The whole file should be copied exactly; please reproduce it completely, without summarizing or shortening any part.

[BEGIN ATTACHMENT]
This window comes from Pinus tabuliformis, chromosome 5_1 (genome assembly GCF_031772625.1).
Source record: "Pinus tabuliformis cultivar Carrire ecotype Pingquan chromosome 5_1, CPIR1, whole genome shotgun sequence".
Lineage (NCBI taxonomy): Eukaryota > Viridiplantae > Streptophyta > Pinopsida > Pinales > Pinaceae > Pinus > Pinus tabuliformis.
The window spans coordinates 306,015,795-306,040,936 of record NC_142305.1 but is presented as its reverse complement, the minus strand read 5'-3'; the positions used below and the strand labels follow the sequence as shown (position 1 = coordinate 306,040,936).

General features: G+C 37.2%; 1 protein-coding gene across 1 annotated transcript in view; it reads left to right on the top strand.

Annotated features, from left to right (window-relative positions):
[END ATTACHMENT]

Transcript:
This window comes from Pinus tabuliformis, chromosome 5_1 (genome assembly GCF_031772625.1).
Source record: "Pinus tabuliformis cultivar Carrire ecotype Pingquan chromosome 5_1, CPIR1, whole genome shotgun sequence".
Lineage (NCBI taxonomy): Eukaryota > Viridiplantae > Streptophyta > Pinopsida > Pinales > Pinaceae > Pinus > Pinus tabuliformis.
The window spans coordinates 306,015,795-306,040,936 of record NC_142305.1 but is presented as its reverse complement, the minus strand read 5'-3'; the positions used below and the strand labels follow the sequence as shown (position 1 = coordinate 306,040,936).

General features: G+C 37.2%; 1 protein-coding gene across 1 annotated transcript in view; it reads left to right on the top strand.

Annotated features, from left to right (window-relative positions):